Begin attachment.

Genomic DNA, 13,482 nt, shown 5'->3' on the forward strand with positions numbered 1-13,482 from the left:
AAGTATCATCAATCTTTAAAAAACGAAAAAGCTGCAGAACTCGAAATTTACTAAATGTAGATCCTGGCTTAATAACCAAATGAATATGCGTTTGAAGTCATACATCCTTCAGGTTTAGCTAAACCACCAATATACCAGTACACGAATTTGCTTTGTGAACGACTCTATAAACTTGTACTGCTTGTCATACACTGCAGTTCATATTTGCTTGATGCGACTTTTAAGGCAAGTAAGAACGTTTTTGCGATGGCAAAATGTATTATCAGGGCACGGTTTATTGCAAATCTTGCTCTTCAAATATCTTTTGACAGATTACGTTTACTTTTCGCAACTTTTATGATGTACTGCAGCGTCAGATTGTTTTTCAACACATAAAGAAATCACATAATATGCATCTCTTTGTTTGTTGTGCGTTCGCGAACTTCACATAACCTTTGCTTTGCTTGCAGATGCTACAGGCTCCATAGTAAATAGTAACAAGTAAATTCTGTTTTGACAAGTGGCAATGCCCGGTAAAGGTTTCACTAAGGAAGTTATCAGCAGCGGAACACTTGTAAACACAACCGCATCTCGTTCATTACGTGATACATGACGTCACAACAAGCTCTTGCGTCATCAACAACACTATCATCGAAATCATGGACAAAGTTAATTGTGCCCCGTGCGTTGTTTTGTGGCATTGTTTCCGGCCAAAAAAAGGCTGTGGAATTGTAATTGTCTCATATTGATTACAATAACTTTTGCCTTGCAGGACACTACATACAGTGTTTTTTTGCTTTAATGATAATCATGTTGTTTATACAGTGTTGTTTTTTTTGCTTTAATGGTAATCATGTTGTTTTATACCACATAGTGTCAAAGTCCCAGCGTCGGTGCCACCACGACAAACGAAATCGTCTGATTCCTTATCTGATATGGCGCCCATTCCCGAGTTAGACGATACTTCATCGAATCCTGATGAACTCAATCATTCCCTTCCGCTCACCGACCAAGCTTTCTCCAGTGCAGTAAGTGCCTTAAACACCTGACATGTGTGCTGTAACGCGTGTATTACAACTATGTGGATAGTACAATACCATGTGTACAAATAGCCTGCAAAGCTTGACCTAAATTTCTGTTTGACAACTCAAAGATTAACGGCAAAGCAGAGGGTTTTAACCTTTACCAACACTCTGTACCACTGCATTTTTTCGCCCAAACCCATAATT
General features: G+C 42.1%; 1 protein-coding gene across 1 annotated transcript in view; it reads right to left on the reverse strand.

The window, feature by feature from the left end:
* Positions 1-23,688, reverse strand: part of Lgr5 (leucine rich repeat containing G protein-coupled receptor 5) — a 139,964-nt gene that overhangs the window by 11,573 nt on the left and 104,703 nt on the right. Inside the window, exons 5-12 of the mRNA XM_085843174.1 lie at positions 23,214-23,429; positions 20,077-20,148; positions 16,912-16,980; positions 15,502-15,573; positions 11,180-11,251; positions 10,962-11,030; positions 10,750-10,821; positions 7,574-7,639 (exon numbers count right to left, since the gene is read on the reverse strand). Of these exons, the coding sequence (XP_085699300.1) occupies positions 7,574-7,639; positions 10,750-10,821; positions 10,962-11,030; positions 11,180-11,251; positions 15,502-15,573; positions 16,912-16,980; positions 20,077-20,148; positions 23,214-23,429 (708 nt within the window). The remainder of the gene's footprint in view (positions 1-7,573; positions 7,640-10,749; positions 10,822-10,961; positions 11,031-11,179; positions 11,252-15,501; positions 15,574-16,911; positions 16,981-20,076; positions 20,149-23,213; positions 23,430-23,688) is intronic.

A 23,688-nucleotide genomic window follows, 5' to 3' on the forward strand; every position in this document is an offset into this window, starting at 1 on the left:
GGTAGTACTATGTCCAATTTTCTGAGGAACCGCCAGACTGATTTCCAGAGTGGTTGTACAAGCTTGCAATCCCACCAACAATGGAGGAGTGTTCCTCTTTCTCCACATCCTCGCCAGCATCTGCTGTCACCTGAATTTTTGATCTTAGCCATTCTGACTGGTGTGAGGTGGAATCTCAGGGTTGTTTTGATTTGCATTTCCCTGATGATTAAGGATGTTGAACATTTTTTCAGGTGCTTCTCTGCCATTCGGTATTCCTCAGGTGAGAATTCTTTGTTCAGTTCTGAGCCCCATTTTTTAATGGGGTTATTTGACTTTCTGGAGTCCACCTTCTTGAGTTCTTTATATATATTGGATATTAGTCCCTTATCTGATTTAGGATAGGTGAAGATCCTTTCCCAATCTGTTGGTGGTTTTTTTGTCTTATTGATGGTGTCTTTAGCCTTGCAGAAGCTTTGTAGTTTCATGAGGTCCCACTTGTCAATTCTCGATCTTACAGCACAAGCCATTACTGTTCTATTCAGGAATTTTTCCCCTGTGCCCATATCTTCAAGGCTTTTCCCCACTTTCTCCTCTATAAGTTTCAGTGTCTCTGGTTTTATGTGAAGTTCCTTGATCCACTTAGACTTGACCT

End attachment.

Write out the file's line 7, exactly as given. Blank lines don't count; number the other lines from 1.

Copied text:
GGTAGTACTATGTCCAATTTTCTGAGGAACCGCCAGACTGATTTCCAGAGTGGTTGTACAAGCTTGCAATCCCACCAACAATGGAGGAGTGTTCCTCTTTCTCCACATCCTCGCCAGCATCTGCTGTCACCTGAATTTTTGATCTTAGCCATTCTGACTGGTGTGAGGTGGAATCTCAGGGTTGTTTTGATTTGCATTTCCCTGATGATTAAGGATGTTGAACATTTTTTCAGGTGCTTCTCTGCCATTCGGTATTCCTCAGGTGAGAATTCTTTGTTCAGTTCTGAGCCCCATTTTTTAATGGGGTTATTTGACTTTCTGGAGTCCACCTTCTTGAGTTCTTTATATATATTGGATATTAGTCCCTTATCTGATTTAGGATAGGTGAAGATCCTTTCCCAATCTGTTGGTGGTTTTTTTGTCTTATTGATGGTGTCTTTAGCCTTGCAGAAGCTTTGTAGTTTCATGAGGTCCCACTTGTCAATTCTCGATCTTACAGCACAAGCCATTACTGTTCTATTCAGGAATTTTTCCCCTGTGCCCATATCTTCAAGGCTTTTCCCCACTTTCTCCTCTATAAGTTTCAGTGTCTCTGGTTTTATGTGAAGTTCCTTGATCCACTTAGACTTGACCT